Riding In The Storm Of Vietnam Roads

Riding in Vietnam Roads

Motorbike enthusiast, Faizal Zulkarnian, has been making monthly trips to Ho Chi Minh City (HCMC) and Hue, Vietnam, for business purposes since April 2016. By the time he set foot there for the seventh time, his urge as a rider couldn’t be controlled anymore.

“The traffic condition is bad! Getting to meetings on time by car is a major problem. My main motivation to ride was to save on travelling time. I also realised that if I immersed myself in the riding culture there, I could get myself an experience of a lifetime,” says Faizal.

But it wasn’t easy for him to just jump on a bike and ride. The first time the 31-year-old entrepreneur stepped foot in Vietnam, he was taken aback by the massive number of motorcycles weaving through traffic. This is a place where motorcycles outnumber the population. It is a very different world from Singapore and even Malaysia.

Vietnam traffic

It was only on his latest visit there in November, did he pick up enough courage to give the Vietnamese riding culture a go. He managed to borrow motorbikes from his business partner – an SYM Attila Victoria in HCMC and Piaggio Vespa Primavera in Hue.

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Faizal’s experience in riding a Gilera VXR 200 back in Singapore helped him to quickly adapt to the motorbikes he was riding on. “The only challenge was adapting to the traffic conditions and knowing how to anticipate vehicles coming from different directions at the same time,” he says.

What amazed Faizal most was the uncanny telepathy that all the riders there seem to have. Despite the apparent chaos, he did not see a single accident during his time there. “Everyone horns to inform others of the blind spots. Yet, I did not witness any shouting or fingers being pointed. The riders seem to communicate with one another without any words being spoken. It’s amazing.”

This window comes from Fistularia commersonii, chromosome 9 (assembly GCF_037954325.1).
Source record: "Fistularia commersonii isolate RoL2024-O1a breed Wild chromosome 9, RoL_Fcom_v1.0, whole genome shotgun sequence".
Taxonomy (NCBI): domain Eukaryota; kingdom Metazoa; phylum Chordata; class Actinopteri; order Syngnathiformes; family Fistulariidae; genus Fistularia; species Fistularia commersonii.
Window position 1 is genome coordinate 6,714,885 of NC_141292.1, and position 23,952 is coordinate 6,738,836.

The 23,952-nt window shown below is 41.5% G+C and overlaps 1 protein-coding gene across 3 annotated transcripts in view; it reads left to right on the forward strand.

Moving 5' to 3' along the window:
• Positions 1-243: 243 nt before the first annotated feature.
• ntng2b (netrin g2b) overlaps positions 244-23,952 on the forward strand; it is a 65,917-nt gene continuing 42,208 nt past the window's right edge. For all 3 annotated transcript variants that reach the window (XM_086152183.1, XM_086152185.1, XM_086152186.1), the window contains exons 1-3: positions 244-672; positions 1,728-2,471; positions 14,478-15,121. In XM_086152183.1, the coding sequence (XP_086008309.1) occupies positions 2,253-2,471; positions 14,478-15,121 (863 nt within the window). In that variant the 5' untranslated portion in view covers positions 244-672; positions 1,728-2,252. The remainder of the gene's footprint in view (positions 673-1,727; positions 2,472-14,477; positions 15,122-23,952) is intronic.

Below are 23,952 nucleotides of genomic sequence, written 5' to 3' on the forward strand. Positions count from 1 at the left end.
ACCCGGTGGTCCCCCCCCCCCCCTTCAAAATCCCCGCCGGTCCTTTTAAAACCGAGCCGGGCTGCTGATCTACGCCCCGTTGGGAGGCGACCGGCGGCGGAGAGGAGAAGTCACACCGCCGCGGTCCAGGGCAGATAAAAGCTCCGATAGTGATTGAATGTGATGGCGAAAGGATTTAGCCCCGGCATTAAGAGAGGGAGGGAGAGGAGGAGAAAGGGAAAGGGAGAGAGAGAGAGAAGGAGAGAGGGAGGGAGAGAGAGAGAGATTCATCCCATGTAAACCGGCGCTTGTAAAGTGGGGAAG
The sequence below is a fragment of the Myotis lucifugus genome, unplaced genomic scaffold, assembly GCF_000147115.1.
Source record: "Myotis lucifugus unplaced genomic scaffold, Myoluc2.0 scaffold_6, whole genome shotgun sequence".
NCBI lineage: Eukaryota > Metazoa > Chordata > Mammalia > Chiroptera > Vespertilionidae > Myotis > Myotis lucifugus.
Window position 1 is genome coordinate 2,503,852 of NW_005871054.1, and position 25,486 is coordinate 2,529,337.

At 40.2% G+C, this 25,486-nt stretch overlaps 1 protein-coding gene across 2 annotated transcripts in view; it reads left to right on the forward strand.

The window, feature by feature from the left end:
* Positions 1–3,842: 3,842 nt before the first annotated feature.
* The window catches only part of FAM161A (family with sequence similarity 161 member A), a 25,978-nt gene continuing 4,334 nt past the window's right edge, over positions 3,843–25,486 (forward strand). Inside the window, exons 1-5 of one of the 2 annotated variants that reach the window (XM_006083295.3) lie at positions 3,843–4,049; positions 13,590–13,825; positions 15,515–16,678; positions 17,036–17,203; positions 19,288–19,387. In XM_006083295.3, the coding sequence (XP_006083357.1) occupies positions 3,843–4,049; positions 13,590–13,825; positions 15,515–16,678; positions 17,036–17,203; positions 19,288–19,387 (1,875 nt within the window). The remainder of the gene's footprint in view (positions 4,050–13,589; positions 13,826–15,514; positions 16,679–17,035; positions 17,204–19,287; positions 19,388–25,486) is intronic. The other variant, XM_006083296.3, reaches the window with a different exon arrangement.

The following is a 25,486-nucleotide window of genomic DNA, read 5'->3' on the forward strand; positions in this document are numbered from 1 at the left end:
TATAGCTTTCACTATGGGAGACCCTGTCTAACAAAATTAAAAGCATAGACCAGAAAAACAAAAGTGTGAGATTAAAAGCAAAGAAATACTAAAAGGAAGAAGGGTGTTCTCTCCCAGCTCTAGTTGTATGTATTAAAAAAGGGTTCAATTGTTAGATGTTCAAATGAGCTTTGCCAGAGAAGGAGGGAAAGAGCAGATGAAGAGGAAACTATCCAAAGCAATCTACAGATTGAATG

One of the biggest challenges in adapting to Vietnamese roads is the left-hand drive system that they use. “I have to remind myself to keep to the right, and not left like in Singapore so that faster vehicles can overtake me. There were a few times when I forgot and ended up in the left lane meant for cars. I got horned on, yet, unlike in Singapore, the drivers don’t give you a nasty stare. Life goes on for these people,” says Faizal. “In HCMC, it is a must to plan at least an hour into your commute just so that you can arrive on time. A short 4 km ride can take you an hour during the peak hours”.

Vietnam Traffic

The most complicated part of riding on their roads is navigating a four-way intersection. Cars and motorbikes would be moving in different directions at the same time. You just have to trust your own skills and trust that other riders will give way as you cut across three lanes with three different traffic flows. There is no time for hesitation. Motorists around you cannot anticipate where you are going so they weave around you. This is even scarier!” He feared for his life in the beginning. Then he got used to it and even deftly rode on pavements to cut the traffic jam just like the locals. Riding in Hue was a little easier, given that it is a quieter city.

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Hue Vietnam

If you are heading to Vietnam, here’s what Faizal has to say about riding on their roads. “You will save time and money. It is convenient compared to using Uber and Grab cars. But you have to trust other riders’ skills in avoiding you. So there is always that safety issue. You also need to get accustomed to the local road sense quickly. Learn to anticipate the actions of other vehicles. They could be coming from any direction. You must be on the alert the whole time. The most important point is to trust yourself and make quick decisions. Only hesitations can cause accidents there”.

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